brain cells

With the adoption of the Common Core State Standards (CCSS), my recent work has focused on literacy across the content areas. As part of this work I’ve been asked to distinguish between content literacy, interdisciplinary literacy and transdisciplinary, so I thought I’d share the definitions I’ve been developing.

Background: The CCSS emphasize the integrated nature of reading, writing, research, speaking, listening, language, and to a more limited degree, mathematics within and across content areas. The CCSS shift the focus from “learning to read and write” to “reading and writing to learn,” especially from third grade forward. In addition, students also write “to persuade, to explain, and to convey real or imagined experience” across content areas. The increased focus on informational text also aligns with a transdisciplinary approach.

In addition to specific grade-level standards, the CCSS argue that college and career ready students also master competencies that transfer across content areas. Specifically, the CCSS Capacities of a Literate Individual posit that students demonstrate independence; build strong content knowledge; respond to the varying demands of audience, task, purpose and discipline; comprehend as well as critique; value evidence; use technology and digital media strategically and capably; and come to understand other perspectives and cultures. Similarly, the CCSS Standards for Mathematical Practices support transferable practices: students should make sense of problems and persevere in solving them, reason abstractly and quantitatively, construct viable arguments and critique the reasoning of others, model with mathematics, use appropriate tools strategically, attend to precision, look for and make use of structure, and look for and express regularity in repeated reasoning.

Historically, content-area literacy has been defined as reading, writing, speaking, listening, and communicating for the purpose of constructing and applying knowledge in the areas of social studies, science, mathematics, and technical subjects. Implied in this definition is the recognition that texts include diagrams, charts, and other non-print, multimedia, and digital texts. With an interdisciplinary approach, the curriculum and instruction are centered on common learning across disciplines.  In this way, the teachers of different disciplines develop a common theme among their content areas and teach those concepts within their respective classes. While interdisciplinary units provide valuable real-life connections, they often lack authenticity, and some topics may feel forced into the curriculum.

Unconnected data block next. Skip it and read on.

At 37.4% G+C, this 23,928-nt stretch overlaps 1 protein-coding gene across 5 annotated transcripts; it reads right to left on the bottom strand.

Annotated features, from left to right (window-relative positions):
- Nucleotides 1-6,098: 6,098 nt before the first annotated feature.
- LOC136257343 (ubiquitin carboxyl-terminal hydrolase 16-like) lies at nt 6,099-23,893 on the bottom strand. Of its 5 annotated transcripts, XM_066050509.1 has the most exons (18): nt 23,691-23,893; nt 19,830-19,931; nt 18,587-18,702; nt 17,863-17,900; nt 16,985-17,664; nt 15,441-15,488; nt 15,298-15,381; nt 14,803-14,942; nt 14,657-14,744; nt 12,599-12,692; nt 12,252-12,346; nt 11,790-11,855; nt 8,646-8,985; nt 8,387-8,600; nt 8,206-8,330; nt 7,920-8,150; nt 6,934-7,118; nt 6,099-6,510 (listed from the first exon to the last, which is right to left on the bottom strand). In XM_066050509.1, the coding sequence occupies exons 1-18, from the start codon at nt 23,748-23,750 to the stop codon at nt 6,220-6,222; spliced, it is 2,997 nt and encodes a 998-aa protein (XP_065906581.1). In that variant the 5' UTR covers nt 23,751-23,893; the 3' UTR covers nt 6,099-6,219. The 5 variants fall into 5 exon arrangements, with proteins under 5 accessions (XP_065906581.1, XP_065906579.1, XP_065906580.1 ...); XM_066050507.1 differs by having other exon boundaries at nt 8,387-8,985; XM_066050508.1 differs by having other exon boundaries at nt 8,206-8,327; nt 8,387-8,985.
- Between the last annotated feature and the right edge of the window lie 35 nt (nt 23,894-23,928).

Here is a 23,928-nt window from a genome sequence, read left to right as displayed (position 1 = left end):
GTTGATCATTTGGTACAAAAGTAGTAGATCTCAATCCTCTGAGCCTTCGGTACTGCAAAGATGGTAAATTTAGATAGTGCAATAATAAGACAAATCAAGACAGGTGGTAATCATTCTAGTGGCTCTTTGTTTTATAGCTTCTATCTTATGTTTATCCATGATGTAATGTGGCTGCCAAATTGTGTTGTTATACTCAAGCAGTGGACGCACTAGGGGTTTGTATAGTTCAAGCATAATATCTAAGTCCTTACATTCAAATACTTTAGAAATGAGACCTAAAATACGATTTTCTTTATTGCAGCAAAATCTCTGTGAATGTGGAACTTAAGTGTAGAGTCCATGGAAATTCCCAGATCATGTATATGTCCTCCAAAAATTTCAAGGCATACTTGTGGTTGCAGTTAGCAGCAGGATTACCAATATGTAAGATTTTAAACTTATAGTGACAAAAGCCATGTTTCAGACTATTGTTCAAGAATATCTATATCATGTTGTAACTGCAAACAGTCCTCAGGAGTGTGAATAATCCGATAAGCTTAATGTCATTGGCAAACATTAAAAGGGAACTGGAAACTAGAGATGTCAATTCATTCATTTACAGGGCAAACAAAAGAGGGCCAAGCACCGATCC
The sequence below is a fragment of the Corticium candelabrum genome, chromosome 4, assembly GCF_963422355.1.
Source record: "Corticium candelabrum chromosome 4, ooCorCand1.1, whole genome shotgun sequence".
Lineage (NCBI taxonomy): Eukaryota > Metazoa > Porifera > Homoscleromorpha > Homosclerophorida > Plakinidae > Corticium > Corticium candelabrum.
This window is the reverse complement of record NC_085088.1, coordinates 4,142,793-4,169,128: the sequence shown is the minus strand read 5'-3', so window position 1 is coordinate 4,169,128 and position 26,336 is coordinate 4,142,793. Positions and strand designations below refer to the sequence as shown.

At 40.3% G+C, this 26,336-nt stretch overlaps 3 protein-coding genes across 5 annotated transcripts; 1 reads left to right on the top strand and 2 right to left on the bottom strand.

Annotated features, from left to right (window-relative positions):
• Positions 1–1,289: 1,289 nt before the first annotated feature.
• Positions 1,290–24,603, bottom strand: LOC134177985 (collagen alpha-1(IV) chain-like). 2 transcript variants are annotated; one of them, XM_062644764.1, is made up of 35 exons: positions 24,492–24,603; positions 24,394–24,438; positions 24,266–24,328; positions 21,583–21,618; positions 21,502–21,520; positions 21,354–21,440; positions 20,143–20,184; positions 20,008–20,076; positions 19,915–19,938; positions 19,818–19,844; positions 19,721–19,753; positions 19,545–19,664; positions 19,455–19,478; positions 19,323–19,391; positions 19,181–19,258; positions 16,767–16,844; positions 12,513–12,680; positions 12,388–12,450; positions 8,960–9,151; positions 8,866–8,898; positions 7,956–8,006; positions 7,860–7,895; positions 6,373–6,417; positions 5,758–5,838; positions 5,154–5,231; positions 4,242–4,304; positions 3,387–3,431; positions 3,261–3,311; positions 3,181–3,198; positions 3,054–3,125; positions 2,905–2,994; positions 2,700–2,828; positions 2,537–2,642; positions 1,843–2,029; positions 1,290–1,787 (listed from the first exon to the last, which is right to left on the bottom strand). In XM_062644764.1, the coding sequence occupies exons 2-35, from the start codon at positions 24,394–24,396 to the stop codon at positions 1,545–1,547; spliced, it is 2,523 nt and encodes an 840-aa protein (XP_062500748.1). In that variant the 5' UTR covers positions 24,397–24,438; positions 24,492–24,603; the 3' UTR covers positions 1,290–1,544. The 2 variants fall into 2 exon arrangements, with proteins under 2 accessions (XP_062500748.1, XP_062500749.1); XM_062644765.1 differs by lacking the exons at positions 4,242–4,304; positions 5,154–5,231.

A transdisciplinary approach moves curriculum and instruction beyond content-area literacy and interdisciplinary connections.  In full implementation, a transdisciplinary approach involves the organization of curriculum and instruction around authentic student questions where concepts and skills are developed through real-world context.  Inquiry is at the heart of the transdisciplinary approach as students seek answers to the questions raised by the curriculum and themselves.  Because the CCSS are mastery standards, within a transdisciplinary framework students must meet all content areas standards through the course of each year. Direct instruction still plays an integral role; students should not be expected to acquire skills solely on their own. (Transdisciplinary instruction should not be a reincarnation of the disastrous whole language movement.) Given the current structures of schools, a transdisciplinary approach will likely look different at the elementary, middle and high school levels.

A transdisciplinary approach aligns with local, state and national initiatives. For example,Universal Design for Learning principles pervade a transdisciplinary approach in that typically students access multiple means of representation, action, expression and engagement. Traditional twentieth-century skills such as the 4 C’s–collaboration, communication, creativity and innovation, critical thinking and problem-solving—are seamlessly embedded in a transdisciplinary approach. Student engagement increases for all students, including traditionally underperforming populations, because learning is relevant, challenging, hands-on, and connected to authentic experiences. Transdisciplinary instruction can also be a more efficient use of classroom time because multiple content areas are taught and reinforced throughout curricula.  Repeated interaction with content and skills move students from exposure to mastery.  Students shift from rote learning to learning for a clear purpose, essentially learning how to effectively apply what they already know and how to find out what they do not.